As might be imagined, Pathological and Bureaucratic cultures aren’t a good fit for DevOps. By its very nature, DevOps requires cooperation and collaboration, and the kind of Generative culture that welcomes change.
Generative cultures also go beyond DevOps and are proven to deliver wider benefits, attracting talent, winning customers and creating a virtuous cycle of innovation. They’re seen widely in companies like Google, Amazon and Facebook, whereas Government sector organizations are more likely to have a Bureaucratic culture, where change is slower and rule-based.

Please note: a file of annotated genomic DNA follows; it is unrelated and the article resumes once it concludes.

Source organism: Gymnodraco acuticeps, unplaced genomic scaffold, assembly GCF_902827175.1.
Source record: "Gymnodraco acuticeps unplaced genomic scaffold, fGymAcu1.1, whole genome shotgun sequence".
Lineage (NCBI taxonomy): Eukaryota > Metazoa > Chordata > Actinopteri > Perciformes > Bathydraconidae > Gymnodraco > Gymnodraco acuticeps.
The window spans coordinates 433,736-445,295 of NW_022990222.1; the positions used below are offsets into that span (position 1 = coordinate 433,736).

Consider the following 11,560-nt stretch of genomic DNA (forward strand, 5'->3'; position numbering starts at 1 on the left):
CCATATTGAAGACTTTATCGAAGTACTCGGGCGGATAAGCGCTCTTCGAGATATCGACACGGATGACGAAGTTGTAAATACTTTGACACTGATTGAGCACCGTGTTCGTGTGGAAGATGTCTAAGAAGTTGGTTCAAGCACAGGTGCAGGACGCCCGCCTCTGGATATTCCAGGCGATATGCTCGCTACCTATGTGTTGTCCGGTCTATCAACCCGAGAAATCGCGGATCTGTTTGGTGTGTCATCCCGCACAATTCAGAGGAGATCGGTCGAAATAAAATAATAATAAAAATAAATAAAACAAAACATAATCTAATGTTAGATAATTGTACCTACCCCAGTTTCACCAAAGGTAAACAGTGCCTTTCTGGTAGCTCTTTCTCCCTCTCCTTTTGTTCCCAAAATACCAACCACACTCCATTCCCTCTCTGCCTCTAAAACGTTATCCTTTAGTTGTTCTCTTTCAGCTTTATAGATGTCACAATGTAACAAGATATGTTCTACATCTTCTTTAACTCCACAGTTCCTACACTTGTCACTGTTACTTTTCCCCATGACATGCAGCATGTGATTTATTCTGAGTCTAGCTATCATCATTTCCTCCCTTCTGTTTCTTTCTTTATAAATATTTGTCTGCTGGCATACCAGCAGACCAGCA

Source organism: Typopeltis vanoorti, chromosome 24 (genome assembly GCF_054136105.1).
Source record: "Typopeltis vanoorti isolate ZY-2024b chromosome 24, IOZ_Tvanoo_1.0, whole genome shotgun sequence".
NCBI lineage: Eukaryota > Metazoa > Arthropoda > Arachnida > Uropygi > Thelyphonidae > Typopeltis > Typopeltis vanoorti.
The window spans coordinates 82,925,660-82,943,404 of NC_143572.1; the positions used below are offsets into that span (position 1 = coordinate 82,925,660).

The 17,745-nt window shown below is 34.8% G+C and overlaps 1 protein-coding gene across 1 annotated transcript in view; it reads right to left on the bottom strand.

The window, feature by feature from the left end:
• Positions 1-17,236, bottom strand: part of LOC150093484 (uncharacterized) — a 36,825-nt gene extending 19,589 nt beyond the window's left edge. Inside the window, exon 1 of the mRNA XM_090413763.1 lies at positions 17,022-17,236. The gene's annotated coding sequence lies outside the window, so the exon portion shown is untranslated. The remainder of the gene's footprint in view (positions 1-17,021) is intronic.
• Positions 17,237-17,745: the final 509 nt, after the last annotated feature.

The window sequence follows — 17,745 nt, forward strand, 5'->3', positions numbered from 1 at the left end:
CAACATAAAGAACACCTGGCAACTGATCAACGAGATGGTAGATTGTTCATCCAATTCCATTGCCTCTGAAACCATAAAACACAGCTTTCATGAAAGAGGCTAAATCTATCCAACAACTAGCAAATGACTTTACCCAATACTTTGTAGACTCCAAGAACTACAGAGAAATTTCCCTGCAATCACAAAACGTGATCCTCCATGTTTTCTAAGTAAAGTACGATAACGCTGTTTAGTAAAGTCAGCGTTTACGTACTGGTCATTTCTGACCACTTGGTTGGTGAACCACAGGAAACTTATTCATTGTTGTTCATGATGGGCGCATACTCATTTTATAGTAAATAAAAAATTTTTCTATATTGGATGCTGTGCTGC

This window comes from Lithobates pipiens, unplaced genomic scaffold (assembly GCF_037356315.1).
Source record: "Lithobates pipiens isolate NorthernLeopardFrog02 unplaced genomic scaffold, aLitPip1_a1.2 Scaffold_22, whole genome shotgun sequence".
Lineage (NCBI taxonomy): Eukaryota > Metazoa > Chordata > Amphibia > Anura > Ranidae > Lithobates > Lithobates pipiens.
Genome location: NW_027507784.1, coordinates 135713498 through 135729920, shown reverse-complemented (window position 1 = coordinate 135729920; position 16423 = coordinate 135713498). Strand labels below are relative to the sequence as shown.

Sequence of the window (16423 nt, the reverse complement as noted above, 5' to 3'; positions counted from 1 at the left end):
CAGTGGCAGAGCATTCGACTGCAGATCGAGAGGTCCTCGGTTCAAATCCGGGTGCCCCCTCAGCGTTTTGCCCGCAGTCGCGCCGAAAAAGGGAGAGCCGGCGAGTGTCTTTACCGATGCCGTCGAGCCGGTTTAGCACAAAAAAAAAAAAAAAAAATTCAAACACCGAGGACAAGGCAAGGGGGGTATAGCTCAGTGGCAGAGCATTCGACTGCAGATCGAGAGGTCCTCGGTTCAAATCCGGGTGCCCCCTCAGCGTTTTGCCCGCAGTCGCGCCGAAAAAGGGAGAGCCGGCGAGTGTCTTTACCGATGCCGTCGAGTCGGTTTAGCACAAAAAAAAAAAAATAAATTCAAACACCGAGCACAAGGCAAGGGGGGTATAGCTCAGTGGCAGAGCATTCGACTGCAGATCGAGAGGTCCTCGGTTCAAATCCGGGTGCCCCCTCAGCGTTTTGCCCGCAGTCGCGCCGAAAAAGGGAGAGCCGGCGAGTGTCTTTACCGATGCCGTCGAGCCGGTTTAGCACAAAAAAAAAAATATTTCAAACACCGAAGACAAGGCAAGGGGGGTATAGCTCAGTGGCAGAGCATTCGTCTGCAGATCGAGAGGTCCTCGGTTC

Attitudes are shifting, however, with The Government Trends 2021 report from Deloitte finding that 78% of US government executives believe the use of agile and DevOps methodologies is having a significant positive impact on their organization.
Coping with cybersecurity threats
In many ways, it’s perhaps no surprise that cultural issues are taking a back seat in federal government. The top priority for CIOs in the sector for years has been, and remains, cybersecurity. This is reflected in the annual survey of state CIOs conducted by the National Association of State Chief Information Officers (NASCIO) to identify their top ten policy and technology priorities for the coming year.
Cybersecurity and Risk Management has consistently been top of the list and, alongside it, the major concerns for 2022 in the latest survey are improving the digital experience, strengthening broadband connectivity, and implementing cloud services.